Lake Michigan is one of the five Great Lakes of North America and the only one located entirely within the United States. The other four Great Lakes are shared by the U.S. and Canada.
Lake Michigan is the third largest Great Lake by surface area and the sixth largest freshwater lake in the world.
It has a surface area of 58,026 square kilometers (22,404 square miles).
Lake Michigan is the second-largest of the Great Lakes by volume (4,920 cubic kilometers / 1,180 cubic miles).
It is 494 kilometers (307 miles) long by 190 kilometers (118 miles) wide with a shoreline 2,640 kilometers (1,640 miles) long.
The lake’s average depth is 85 meters (279 feet), while its greatest depth is 281 meters (923 feet).
Its surface is 177 meters (581 feet) above sea level.
The northern part of the Lake Michigan watershed is covered with forests, sparsely populated, and economically dependent on natural resources and tourism, while the southern portion is heavily populated with intensive industrial development and rich agricultural areas along the shore.
With over 111,000 hectares (275,000 acres) of sand dunes lining the shores of Lake Michigan, Michigan is home to the largest freshwater dune system in the world.
Many rivers and streams flow into Lake Michigan, and the major tributaries are the Fox-Wolf, the Grand and the Kalamazoo.
On the northern end, Lake Michigan and Lake Huron are connected by the Straits of Mackinac, and technically, these two bodies of water are one lake.
Lake Michigan discharges into Lake Huron through the Straits of Mackinac at a rate that allows for a complete change of water about every 100 years.
The Straits of Mackinac were an important Native American and fur trade route.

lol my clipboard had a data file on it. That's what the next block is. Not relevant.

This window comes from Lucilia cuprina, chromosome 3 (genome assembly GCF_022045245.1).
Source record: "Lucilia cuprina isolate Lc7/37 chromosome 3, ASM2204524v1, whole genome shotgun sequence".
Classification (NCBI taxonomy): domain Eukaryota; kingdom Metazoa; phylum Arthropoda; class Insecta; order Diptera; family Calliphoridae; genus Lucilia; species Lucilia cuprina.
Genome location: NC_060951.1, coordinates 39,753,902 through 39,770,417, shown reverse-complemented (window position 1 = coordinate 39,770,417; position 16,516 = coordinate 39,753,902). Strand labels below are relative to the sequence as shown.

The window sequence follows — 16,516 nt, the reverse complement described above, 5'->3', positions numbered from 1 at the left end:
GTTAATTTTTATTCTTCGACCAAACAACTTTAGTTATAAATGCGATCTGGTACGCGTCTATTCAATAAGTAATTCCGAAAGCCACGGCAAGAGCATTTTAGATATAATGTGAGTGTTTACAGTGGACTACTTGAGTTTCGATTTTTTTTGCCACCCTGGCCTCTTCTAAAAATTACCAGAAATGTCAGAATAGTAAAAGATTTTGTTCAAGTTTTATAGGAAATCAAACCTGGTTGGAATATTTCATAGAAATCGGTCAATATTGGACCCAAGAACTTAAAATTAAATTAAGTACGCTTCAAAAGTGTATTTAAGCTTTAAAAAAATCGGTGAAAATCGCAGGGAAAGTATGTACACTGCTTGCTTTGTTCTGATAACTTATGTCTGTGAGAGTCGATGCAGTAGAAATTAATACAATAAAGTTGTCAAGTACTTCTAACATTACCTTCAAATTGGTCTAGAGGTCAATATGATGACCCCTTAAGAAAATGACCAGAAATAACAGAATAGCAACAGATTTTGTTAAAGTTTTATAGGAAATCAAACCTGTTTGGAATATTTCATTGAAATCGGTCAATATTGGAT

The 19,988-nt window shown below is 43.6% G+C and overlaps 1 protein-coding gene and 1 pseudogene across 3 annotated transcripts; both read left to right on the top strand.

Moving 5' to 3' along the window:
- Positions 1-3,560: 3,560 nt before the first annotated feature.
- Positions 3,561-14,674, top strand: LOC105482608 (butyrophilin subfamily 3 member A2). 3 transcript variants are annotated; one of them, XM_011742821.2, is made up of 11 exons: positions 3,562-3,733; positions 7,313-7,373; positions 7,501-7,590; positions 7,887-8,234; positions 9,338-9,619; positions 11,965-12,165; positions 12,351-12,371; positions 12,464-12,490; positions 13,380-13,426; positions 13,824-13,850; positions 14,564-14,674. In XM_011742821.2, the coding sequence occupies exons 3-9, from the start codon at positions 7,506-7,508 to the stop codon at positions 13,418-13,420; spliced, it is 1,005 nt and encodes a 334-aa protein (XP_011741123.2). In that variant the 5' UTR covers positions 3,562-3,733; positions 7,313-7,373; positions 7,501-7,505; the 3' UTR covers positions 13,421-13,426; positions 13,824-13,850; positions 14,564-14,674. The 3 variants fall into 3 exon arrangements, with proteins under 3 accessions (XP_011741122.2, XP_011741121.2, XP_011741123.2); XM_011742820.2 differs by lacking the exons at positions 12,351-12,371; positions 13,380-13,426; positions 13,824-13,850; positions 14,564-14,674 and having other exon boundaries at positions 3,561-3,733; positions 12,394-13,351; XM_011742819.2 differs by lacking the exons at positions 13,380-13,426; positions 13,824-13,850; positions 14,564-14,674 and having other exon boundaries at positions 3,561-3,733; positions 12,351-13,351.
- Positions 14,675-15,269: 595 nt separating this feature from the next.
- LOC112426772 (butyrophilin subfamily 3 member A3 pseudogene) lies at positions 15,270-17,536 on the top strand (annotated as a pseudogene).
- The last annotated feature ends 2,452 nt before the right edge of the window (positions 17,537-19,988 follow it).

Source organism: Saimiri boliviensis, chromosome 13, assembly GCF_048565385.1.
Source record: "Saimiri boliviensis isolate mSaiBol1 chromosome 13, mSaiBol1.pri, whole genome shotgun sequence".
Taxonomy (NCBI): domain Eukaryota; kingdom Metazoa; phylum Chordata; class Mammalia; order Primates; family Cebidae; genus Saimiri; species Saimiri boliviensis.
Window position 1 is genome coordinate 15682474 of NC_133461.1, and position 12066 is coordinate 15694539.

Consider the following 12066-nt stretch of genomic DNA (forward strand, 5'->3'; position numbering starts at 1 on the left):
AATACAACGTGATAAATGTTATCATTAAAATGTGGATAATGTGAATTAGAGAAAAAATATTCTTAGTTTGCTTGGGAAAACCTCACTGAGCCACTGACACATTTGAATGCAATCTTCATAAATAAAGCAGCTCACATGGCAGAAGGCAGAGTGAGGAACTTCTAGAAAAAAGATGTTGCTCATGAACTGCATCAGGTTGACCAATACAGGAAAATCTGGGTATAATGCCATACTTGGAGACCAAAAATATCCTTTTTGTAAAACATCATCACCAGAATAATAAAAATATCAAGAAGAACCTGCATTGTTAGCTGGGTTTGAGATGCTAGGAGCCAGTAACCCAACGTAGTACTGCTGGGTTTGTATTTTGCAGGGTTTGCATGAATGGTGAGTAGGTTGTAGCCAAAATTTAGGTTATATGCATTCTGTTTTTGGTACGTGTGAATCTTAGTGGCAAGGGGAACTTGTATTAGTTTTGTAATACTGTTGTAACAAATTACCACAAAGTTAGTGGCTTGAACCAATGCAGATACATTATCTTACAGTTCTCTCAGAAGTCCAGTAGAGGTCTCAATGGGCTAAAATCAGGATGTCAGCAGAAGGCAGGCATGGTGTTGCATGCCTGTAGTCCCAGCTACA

The northern end of the lake contains all of the islands, the largest of which is Beaver Island [pic. below].
Green Bay in the northwest is its largest bay. Grand Traverse Bay in its northeast is another large bay.
The lake forms a link in a waterway system that reaches east to the Atlantic Ocean through the St. Lawrence Seaway and south through the Chicago River locks, to the Mississippi River and on to the Gulf of Mexico.
Lake Michigan is home to a variety of species of fish and other organisms. Trout, salmon, walleye, and smallmouth bass fisheries are prevalent on the lake. The lake is also home to crawfish, freshwater sponges and sea lamprey, a metallic violet species of eel.
The lake is also home to a wide range of bird populations, including water birds such as ducks, geese and swans, as well as crows, robins and bald eagles. Predatory birds such as hawks and vultures are also prevalent on the lake, due to the wealth of wildlife to feast upon.
Lake Michigan was formed during the last Ice Age as glaciers advanced and then retreated across the region, creating large glacial lakes.
Some of the earliest human inhabitants of the Lake Michigan region were the Hopewell Indians. Their culture declined after 800 AD, and for the next few hundred years, the region was the home of peoples known as the Late Woodland Indians.
The first Europeans to see Lake Michigan were French traders and explorers in the 1600’s. One of which, Samuel de Champlain, who mapped much of northeastern North America, called Lake Michigan the Grand Lac. It was later named “Lake of the Stinking Water” or “Lake of the Puants,” after the people who occupied its shores.
The word “Michigan” was originally used to refer to the lake itself, and is believed to come from the Ojibwa Indian word mishigami, meaning “great water.”
The Petoskey stone, Michigan’s state stone, is composed of a fossilized coral, and the only place in the world it is found is on Lake Michigan beaches in northern Michigan.
Small lunar tidal effects have been documented for Lake Michigan.
The National Park Service maintains the Sleeping Bear Dunes National Lakeshore and Indiana Dunes National Lakeshore.
Two passenger and vehicle ferries operate ferry services on Lake Michigan, both connecting Wisconsin on the western shore with Michigan on the east.
Within Lake Michigan there is a “triangle” with a similar reputation to the Bermuda Triangle, where a large amount of “strange disappearances” have occurred.
Jim Dreyer swam across Lake Michigan in 1998, and then in 2003, he swam the length of Lake Michigan.